Huh?

by havoc

I’m a moron for posting on this topic, but does
this make any sense
? Payments are being made but nobody admits
there’s any reason to make them? (Other than these
348 million reasons
.)

Of course, Novell doesn’t have to say there are patents. They just let
Microsoft offer the customer “protection” “in case your house
burns down” and then Novell steps in and says “check it out! We
already paid your protection money for you!“

Or I guess their sales message could be: “Customers, for your benefit
we have paid money to remove a nonexistent threat. That’s $N less
we’ll be spending to provide value to you.” Somehow I doubt it. For
this deal to help Novell’s sales, they have to (at minimum) leave
Microsoft’s bogus claims uncontested.

Let’s see how one tries to weasel out of the spirit of the GPL:

Q1. How is this agreement compatible with Novell’s obligations under
Section 7 of the GPL?


Our agreement with Microsoft is focused on our customers, and does not
include a patent license or covenant not to sue from Microsoft to
Novell (or, for that matter, from Novell to Microsoft). Novell’s
customers receive a covenant not to sue directly from Microsoft. We
have not agreed with Microsoft to any condition that would contradict
the conditions of the GPL and we are in full compliance.


Novell’s end user customers receive a covenant not to sue directly
from Microsoft for their use of Novell products and services, but
these activities are outside the scope of the GPL.

Even if the above is true (I am not a lawyer), it’s a technicality and
an unintended loophole. GPLv3 seems to have new improved
text
that might help, and I sure hope the FSF will be making it
crystal-clear in the GPLv3 final draft.

That would force Novell to fork gcc, glibc, and so forth. Something
they would deserve.

As an open source developer, on an emotional level, I feel
Novell (the company) should now be treated like a company
distributing GPL software without source, or for that matter a company
distributing proprietary software without a license. Both are illegal
and against the wishes of the software’s creators.

I’ve written countless lines of GPL software and I am
against it being distributed under Novell’s “protection racket“
terms. If the GPLv3 solves this problem I’d love to switch to it, “tivo clause” or not.

Just to be clear on one thing. I’m not against proprietary software on
moral grounds. I use a fair bit of it for various reasons, though I’m
also a huge open source fan and think open source’s practical and
social benefits are unquestionable.

If any company wants to write and sell proprietary software, then
great for them — open source can compete on the merits. I would also
work on proprietary software and be OK with it, though in
practice I’ve never had a job doing so.

This is not a religious argument about open source, it’s a matter of
respect for a community that works together, and the wishes of
creators. If I write something and put it under the GPL, then
I want it under the GPL where all of us working on it can use
it. I don’t want it to be made proprietary, for someone else’s
benefit, due to some shady deal and legal technicality.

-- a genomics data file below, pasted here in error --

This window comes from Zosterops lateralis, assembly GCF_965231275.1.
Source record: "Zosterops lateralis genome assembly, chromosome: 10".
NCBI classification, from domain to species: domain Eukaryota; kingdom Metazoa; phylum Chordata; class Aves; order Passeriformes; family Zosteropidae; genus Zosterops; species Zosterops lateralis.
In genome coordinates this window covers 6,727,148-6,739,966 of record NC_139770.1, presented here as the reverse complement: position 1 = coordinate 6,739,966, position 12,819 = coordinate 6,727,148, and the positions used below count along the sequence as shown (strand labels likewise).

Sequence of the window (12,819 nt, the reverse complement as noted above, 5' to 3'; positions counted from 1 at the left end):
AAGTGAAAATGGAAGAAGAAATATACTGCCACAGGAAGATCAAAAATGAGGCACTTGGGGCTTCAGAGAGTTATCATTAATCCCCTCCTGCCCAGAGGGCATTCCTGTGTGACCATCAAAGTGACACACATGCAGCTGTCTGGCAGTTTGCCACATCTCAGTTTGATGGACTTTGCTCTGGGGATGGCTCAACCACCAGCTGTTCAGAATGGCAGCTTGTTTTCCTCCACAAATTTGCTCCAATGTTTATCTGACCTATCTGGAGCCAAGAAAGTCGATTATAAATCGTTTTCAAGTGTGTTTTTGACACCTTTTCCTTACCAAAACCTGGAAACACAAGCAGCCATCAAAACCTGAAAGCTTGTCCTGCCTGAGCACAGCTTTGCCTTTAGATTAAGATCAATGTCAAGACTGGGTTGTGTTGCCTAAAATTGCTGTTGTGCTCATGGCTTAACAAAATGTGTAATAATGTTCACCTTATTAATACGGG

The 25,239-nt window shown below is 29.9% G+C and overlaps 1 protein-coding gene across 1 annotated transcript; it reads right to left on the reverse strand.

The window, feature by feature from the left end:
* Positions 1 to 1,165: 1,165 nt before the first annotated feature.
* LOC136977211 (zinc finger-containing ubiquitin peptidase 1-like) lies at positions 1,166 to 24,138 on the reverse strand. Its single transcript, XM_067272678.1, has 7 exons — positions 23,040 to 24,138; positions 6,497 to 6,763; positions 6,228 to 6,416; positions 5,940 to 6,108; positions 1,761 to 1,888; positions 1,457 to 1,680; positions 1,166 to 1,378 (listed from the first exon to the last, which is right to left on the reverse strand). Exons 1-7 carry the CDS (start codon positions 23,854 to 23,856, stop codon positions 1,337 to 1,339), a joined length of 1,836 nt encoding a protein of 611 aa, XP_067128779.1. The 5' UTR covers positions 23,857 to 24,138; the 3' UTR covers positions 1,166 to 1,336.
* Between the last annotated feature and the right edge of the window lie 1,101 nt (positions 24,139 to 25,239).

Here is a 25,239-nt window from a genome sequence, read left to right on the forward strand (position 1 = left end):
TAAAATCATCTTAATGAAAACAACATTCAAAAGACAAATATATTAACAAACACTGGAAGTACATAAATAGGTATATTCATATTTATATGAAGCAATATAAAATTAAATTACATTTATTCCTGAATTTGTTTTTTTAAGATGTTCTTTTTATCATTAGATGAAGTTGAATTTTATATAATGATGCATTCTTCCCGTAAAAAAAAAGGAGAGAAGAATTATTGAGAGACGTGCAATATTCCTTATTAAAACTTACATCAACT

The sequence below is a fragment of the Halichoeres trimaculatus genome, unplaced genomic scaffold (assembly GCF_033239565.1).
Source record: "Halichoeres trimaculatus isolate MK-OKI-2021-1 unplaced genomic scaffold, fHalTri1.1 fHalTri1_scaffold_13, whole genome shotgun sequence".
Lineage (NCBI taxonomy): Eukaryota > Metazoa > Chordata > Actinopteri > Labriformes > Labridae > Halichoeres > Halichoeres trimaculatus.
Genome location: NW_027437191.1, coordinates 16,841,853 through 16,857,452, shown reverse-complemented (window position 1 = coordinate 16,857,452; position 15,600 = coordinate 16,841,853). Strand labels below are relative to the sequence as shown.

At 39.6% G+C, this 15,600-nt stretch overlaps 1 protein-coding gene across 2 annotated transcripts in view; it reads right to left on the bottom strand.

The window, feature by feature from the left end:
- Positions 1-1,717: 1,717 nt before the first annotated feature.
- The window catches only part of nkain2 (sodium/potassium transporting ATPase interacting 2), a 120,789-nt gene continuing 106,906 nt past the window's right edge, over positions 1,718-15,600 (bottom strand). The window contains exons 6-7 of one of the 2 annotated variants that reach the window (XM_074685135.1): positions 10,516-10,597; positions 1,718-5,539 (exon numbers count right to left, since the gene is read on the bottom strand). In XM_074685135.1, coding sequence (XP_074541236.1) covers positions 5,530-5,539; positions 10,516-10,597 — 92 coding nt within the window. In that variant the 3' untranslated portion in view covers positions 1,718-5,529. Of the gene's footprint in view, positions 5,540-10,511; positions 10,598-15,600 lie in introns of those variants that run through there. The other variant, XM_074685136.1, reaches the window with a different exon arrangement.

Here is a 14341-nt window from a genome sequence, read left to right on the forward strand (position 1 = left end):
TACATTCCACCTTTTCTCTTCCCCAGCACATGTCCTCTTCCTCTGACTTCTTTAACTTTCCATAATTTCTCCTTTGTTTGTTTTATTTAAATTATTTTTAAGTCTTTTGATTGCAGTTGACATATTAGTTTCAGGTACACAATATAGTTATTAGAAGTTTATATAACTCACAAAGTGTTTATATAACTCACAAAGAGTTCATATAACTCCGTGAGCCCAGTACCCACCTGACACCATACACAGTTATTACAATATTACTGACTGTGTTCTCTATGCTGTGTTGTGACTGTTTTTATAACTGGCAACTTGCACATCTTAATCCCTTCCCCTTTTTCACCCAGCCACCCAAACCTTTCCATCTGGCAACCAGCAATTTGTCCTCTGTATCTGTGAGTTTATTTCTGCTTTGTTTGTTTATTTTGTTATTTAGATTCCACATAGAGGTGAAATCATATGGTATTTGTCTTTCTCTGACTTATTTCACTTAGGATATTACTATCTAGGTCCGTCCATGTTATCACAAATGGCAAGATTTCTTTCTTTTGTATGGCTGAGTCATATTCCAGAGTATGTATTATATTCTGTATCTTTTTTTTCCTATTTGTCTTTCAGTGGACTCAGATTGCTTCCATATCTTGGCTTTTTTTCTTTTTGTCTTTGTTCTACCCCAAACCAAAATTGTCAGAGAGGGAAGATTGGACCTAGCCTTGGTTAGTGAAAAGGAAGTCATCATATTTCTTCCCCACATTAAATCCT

Commercial yes (and encouraged), proprietary no.

In Novell’s world, if I write something and GPL it, Novell will try to
convince customers to buy support from Novell instead of from me (the
original author) because of some nebulous, unspecified,
almost-certainly-bullshit “IP issues” hinted at by Microsoft and
legitimized by Novell for the price of $348 million.

In proper open source, Novell (or anyone) is welcome to take my code
and convince customers to buy support from them because they are a big
company and I’m just some guy on the Internet. But Novell (or anyone)
is not welcome to proprietarize my code. If I wanted them to
take my code proprietary I’d choose a BSD license and not the GPL.
I want them to compete with me on a level playing field by offering a
better value.

I suppose we can’t blame Novell’s executives. I imagine they needed
the money, so asked Microsoft “what would it take for you to give us a
few hundred million?” — and then did what Microsoft asked.

The rest of us should be asking why Microsoft asked for
what they got. Here’s my speculation: Microsoft is much more threatened by
open source as a model than they are by the Linux kernel or Novell
specifically, and they’re very happy to throw a technical bone -
especially one that involves Linux running virtualized on Windows
– if in their mind it could help “proprietarize” open source software
and spread doubt about it.

I’m sure many people will dismiss the above because I work at Red
Hat. Fine. But I have to say, this post would be a lot more
strongly-worded if I didn’t work at Red Hat and didn’t have
to worry about that perception.

If it isn’t obvious, this is a personal opinion and no more. I’m
neither a lawyer nor do I have special knowledge.

I’m pretty sure none of the open source developers working at Novell
were involved in this decision, and I don’t envy them having to live
with it. Hopefully there’s some way the community can make the Novell
execs regret their actions without harming the innocent bystanders.

(This post was originally found at http://log.ometer.com/2006–11.html#7)